BILOXI, Miss. (WLOX) - Darian Atkinson, the man accused of the ambush-style killing of Biloxi Police Officer Robert McKeithen, was back in court on Thursday. His competency to stand trial and a host of motions, including one to nullify his indictment, were among the topics heard by Judge Chris Schmidt.
Shortly after Darian Atkinson sauntered into the courtroom flanked by Harrison County sheriff’s deputies, his legal team called expert witness Dr. W. Criss Lott to the stand to testify to the competency of the suspect to stand trial for capital murder.
Lott spoke with Atkinson in February and again last month and found that not only did Atkinson have a full understanding of the charges against him and possible penalties associated with the charges, but that he had a firm grasp on the entire process and proceedings. The laundry list of questions asked of Atkinson led Lott to believe that Atkinson also had a firm understanding of the roles of his legal team, the judge, the prosecutor and the jury. Lott testified that he also believed that Atkinson understood the burden of proof that lies with the prosecution and was fully aware of the concept of a plea deal.
Throughout the assessments, Lott determined that Atkinson is of average intelligence and above-average reading ability. Lott said that in no way did Atkinson show disrespect or any bizarre behavior that would lead him to believe that Atkinson was suffering from any type of mental instability.
“There’s no indication that he suffers from any type of mental defect due to sub-average intellect or intellectual disability,” Lott said. “He responded to me in a very rational and appropriate manner throughout the evaluation."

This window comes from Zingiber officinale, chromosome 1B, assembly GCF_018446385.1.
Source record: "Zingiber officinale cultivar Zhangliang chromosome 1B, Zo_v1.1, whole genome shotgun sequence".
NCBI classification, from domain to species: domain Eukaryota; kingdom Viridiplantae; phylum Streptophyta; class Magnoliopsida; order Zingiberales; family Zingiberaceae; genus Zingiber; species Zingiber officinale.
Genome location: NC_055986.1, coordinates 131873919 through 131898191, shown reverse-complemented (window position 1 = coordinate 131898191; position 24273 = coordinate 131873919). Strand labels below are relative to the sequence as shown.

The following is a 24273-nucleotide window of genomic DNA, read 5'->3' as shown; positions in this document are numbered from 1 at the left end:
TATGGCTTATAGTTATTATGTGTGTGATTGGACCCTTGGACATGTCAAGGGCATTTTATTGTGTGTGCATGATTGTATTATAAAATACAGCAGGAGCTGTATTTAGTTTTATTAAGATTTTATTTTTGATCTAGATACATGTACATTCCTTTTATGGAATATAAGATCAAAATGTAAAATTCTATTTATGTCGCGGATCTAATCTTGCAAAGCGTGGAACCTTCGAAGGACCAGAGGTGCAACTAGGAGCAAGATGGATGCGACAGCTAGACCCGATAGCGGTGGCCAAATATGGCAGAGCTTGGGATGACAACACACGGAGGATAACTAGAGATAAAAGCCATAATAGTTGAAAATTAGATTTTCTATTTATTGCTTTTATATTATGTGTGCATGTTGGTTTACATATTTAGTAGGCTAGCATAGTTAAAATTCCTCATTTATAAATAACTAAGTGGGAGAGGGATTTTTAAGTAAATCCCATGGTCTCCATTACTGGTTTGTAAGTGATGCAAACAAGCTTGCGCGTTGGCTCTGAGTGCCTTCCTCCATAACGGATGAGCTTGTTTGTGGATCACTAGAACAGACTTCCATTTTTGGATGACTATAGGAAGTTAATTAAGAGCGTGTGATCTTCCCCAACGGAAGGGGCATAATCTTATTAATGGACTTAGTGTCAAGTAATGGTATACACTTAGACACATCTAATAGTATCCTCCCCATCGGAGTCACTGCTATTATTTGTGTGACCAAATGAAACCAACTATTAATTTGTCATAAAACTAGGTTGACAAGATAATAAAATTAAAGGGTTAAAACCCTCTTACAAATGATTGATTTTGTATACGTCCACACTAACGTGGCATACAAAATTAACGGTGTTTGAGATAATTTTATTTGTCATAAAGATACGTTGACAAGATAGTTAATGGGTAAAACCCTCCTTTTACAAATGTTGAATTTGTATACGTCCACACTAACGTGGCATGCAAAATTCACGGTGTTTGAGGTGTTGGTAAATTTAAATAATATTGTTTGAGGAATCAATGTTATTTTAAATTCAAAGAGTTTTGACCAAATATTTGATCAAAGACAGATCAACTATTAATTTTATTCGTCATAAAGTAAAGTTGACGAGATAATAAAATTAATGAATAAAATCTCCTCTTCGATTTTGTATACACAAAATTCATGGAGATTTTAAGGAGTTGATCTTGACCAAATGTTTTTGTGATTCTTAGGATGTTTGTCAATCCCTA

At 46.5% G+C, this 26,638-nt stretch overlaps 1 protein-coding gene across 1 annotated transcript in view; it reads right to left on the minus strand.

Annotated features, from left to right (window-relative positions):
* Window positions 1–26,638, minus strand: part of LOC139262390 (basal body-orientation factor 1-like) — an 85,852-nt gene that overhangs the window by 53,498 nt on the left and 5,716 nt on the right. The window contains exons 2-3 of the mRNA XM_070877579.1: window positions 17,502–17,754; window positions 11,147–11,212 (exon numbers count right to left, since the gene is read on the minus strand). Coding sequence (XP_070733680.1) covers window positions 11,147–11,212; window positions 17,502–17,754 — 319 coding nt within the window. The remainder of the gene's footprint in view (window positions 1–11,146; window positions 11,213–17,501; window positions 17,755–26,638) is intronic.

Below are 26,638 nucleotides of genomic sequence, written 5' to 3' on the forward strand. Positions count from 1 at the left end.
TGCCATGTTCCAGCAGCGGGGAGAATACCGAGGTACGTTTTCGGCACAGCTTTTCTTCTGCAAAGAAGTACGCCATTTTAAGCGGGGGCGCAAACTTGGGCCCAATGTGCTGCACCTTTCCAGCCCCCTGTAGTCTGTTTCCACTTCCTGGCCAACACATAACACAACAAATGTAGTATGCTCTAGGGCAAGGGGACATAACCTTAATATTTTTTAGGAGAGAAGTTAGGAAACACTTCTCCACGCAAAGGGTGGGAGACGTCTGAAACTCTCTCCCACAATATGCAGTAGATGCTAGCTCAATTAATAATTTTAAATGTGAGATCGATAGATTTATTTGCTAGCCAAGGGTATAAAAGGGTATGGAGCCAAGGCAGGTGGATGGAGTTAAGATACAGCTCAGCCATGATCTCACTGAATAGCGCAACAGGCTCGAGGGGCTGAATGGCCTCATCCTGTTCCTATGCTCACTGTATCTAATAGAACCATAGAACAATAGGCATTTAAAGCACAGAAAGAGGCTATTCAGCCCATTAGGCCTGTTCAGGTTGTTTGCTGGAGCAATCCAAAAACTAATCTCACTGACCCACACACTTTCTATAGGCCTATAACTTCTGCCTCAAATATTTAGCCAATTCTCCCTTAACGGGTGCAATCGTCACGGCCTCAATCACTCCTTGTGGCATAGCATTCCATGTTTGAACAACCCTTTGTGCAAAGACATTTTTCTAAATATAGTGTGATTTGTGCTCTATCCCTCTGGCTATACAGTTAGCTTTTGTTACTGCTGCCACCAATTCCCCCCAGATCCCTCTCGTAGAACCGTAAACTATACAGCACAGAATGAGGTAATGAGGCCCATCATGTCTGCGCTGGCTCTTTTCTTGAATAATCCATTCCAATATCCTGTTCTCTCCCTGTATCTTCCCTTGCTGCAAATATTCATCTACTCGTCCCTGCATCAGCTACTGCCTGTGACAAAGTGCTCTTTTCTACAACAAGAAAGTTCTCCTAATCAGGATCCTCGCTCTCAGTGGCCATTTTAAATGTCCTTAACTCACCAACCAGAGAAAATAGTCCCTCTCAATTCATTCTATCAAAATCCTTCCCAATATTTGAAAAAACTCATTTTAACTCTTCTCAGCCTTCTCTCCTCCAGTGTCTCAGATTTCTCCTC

Lott’s only concern was of the suspect’s legal strategy.
“My concern was not with his understanding of the facts of the case, it has to do with his reasoning with regard to his possible strategies, legal strategies,” Lott said. “He gave a very unusual account of his legal strategies. He was insisting that his behavior was predicated by the fact that blacks had been oppressed, and he said repeatedly that the oppressor has the right to bear arms. He stated that’s in the constitution."
Lott also questioned the mother, grandfather and girlfriend of Atkinson. The three all mentioned that Atkinson began acting strangely after high school graduation. The three said that Atkinson left with a friend and spent some time in Texas and upon returning, Atkinson seemed odd and acted strangely.
The three told Lott that “(Atkinson) was waiting on the word and felt that he was being watched through the television,” Lott said. This was all part of Lott’s testimony because he said that he feels Atkinson “may be minimizing some beliefs that might be interfering with his ability to possibly take a plea bargain and move forward with his case on those lines, rather than insisting on going to trial,” Lott said. “That is my impression. He is adamant about going to trial because he feels that if he’s heard, his reason for his behavior will be understood."
At the end of the defense questioning, Lott said that while the onset of a psychotic disorder typically happens in males between the ages of 17 and 22, he was still unable to diagnose Atkinson with any clinical disorders.
Assistant District Attorney Ian Baker proceeded with his cross-examination and immediately went to the matter before the court.
“First I want to separate out the competency issue, because that’s what we’re here for today,” Baker said. “There are two factors. Would you agree that (Atkinson) has the present ability to confer with his attorney with a reasonable period of rational understanding and has a factual and rational understanding of the nature and object of the real proceeding against him?"
“I do,” Lott said. Judge Chris Schmidt found Atkinson competent to stand trial shortly after Lott testified and answered a battery of questions from both the defense and prosecution.
Additional motions filed by the defense, some of which were to nullify the indictment and declare the capital murder statute unconstitutional and to declare the death penalty as being applied in a disproportionate or discriminatory way were denied by Judge Schmidt. The next step in the pre-trial process is to hear a defense motion for a change of venue which can take place once all components of that motion have been submitted to the court.
The capital murder trial of Darian Atkinson is scheduled to begin on Sept. 21.